[edit on 15-10-2005 by waynos]

posted on Oct, 15 2005 @ 01:01 PM
A recent Aviation Week article, described how the RAF is experimenting with bits and pieces of stealth added to the Tornado in order to reduce it's radar return.

The unexpected result, was that the radar return is no longer identifiable as a Tornado.

The Tornado's primary mission still remains low altitude attack of enemy airfields.

The Tornado entered service in 1979, about 10 years before the Chinese JH-7. The JH-7 design effort started around 1970, and was flying in 1988.

Oddly enough, the Chinese JH-7 uses British Rolls Royce Sprey engines. This is one of the very few items that the Chinese have been unable to reverse engineer, and produce on their own. A further purchase of engines was made, and a co-production contract was agreed upon.

posted on Oct, 15 2005 @ 01:51 PM
Waynos, as you are roughly the same age as me ( I joined the RAF aged 16 in 1979! ) do you remember a recruitment film featuring 12 Sqn buccaneers set to "Spirals" by Vangelis?

That film made me join up!!!!!!!

Sv Out.......!

posted on Oct, 15 2005 @ 04:01 PM
No I never saw that, I wish I had.

ZPE StarPilot; that article you are describing sounds like the same thing that SV and I were discussing. If it is does it say whether this work was continued or was it only done during GW1? Then again maybe that information is classified?

Just for accuracies sake the Tornado first entered service (as the GR 1 and IDS) in 1982.

Regarding the Spey engine, this could be a handicap for the JH-7 in the modern world. Although a superb engine in its day, It was the powerplant of the 1964 Buccaneer S.2 and 1967 F-4K and F-4M Phantom and is thus several generations behind current technology.

posted on Oct, 16 2005 @ 06:35 AM
Waynos, most of the kit fitted during GW1 to the F3's and GR1's was only fitted as an ad hoc thing. A lot of it was removed once normal service was resumed and some was either refitted upon the next major service intervel or ,in the case of the tiles down the intake's, not at all!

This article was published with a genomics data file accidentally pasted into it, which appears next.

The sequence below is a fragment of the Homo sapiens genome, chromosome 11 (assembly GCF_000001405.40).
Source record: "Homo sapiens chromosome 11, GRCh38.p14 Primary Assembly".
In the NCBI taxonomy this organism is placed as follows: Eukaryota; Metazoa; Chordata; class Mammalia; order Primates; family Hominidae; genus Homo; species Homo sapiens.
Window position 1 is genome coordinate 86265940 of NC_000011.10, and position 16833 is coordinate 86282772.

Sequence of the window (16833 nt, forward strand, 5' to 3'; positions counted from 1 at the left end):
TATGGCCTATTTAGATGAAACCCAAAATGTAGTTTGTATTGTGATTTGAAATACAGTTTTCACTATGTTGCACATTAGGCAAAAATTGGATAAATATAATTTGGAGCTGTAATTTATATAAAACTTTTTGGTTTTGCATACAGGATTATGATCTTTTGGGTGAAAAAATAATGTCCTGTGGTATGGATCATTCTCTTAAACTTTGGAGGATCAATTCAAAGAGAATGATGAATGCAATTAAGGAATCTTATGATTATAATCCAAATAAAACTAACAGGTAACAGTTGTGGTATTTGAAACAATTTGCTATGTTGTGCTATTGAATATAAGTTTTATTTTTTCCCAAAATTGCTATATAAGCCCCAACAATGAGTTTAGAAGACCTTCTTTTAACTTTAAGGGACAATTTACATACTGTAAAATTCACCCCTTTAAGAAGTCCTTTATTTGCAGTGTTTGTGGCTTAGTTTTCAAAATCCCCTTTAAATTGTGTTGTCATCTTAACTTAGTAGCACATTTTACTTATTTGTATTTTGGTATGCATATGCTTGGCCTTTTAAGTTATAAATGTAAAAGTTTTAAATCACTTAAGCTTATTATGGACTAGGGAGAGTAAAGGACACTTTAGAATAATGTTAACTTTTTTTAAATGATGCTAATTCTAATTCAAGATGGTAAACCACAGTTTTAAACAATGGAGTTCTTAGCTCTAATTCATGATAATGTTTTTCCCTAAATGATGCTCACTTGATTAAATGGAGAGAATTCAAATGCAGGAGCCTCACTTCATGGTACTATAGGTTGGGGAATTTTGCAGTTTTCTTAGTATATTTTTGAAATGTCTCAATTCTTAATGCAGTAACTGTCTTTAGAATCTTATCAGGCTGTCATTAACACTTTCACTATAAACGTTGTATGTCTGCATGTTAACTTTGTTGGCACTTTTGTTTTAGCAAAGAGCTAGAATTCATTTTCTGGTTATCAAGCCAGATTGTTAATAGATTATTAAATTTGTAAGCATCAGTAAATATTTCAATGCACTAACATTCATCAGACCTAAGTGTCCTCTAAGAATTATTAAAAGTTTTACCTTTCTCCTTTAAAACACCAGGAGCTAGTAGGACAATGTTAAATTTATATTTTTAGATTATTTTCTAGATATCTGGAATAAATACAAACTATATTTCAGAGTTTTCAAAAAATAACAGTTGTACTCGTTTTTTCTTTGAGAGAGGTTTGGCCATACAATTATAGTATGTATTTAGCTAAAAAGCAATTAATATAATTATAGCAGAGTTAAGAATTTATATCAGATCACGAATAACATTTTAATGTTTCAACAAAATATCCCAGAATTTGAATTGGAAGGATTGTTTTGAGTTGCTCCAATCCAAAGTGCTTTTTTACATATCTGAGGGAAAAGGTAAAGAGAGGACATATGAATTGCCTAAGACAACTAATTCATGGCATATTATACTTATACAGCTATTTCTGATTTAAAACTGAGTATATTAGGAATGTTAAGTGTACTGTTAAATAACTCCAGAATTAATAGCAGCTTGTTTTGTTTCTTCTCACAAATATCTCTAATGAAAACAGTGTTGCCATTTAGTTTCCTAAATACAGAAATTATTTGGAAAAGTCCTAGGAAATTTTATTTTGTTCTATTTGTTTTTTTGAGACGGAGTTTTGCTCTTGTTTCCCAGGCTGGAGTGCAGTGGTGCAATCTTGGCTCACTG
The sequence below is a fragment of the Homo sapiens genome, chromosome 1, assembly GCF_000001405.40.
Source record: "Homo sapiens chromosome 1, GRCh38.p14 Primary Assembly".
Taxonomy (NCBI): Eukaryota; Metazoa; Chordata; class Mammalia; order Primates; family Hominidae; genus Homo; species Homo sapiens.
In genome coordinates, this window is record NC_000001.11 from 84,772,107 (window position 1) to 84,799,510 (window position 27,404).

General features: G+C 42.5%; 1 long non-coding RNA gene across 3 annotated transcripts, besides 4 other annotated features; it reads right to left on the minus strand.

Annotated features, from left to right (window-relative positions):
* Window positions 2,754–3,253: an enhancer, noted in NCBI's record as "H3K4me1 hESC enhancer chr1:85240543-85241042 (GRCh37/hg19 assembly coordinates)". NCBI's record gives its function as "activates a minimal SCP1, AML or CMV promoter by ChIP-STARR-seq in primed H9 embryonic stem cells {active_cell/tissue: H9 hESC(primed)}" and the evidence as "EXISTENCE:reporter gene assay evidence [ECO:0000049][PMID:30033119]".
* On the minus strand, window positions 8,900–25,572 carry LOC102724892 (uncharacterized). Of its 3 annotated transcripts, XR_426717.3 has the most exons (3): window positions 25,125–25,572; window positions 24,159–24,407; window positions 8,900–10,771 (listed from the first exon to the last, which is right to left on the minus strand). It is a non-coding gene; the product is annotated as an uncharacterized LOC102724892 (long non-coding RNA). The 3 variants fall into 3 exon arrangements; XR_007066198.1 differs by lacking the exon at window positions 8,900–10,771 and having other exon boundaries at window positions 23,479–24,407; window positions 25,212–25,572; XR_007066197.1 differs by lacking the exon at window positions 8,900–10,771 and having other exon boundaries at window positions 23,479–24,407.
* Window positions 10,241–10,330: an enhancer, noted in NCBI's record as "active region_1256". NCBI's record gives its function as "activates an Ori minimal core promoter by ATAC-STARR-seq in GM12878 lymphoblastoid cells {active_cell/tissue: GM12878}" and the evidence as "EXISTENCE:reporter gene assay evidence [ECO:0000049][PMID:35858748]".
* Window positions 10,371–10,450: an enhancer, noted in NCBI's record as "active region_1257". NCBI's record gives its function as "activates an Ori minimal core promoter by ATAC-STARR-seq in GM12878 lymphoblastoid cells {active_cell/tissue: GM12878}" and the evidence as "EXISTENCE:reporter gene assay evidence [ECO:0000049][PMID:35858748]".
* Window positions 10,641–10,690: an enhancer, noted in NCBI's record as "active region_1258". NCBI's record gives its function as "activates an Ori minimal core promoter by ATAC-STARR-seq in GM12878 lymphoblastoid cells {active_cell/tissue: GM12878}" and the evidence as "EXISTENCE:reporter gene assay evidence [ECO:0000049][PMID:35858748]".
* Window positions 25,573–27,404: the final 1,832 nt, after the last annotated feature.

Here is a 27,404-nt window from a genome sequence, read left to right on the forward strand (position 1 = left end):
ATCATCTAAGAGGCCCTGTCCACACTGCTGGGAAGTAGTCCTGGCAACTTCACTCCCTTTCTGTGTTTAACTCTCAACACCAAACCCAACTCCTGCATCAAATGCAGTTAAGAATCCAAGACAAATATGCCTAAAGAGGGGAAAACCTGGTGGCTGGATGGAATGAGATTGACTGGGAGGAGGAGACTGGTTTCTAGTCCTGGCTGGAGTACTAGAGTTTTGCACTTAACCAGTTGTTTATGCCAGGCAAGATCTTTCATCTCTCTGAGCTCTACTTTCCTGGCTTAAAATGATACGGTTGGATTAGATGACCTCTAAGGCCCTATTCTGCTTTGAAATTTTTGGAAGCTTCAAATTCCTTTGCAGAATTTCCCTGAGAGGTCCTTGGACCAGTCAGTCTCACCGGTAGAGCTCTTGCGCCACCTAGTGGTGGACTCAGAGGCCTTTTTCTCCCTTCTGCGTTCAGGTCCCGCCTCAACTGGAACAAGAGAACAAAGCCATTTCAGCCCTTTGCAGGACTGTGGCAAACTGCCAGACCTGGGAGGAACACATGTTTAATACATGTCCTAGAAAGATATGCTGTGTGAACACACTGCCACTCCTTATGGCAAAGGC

The test we did to test the response of the engines to ingesting some of the tiles was highly technical.......lob a few down the intake and see what happen's!

Sv Out........!

posted on Oct, 16 2005 @ 06:55 AM
LOL! Yeah, these things are always so damn scientific!


posted on Oct, 16 2005 @ 03:11 PM
thanks for the awesome reply before waynos,you answered all my questions!!

it'd be cool to see some of these red flag exercises.. i wonder if they ever release footage of these red flag exercises that wud be cool to see. they have taken measures to make the tornado more stealthy,makes you wonder what BAE were doing with that concept aircraft.. i can't remember the exact name of it, it got made public a few years ago, they were trying to make a stealthy airframe or something

it'd be daft to put all that research to waste!

posted on Oct, 16 2005 @ 04:29 PM
I've been on quite a few red, green and maple flag exercises and seen quite a lot of footage of the various doffights and weapon release video's but I don't think they were for general release....!

It was mainly to show the groundcrew what all the long sleepless nights in the hangers and early mornings on the flightline were for!

Clashrock: I think the Aircraft you were refering to was the Replica programme which was a design and material study by Bae at Warton.

Don't know what became of it but there are a lot of "sightings" of strange trianglular aircraft around that particular part of england however most of them are probably of the Typhoon undergoing test's!

Sv Out....!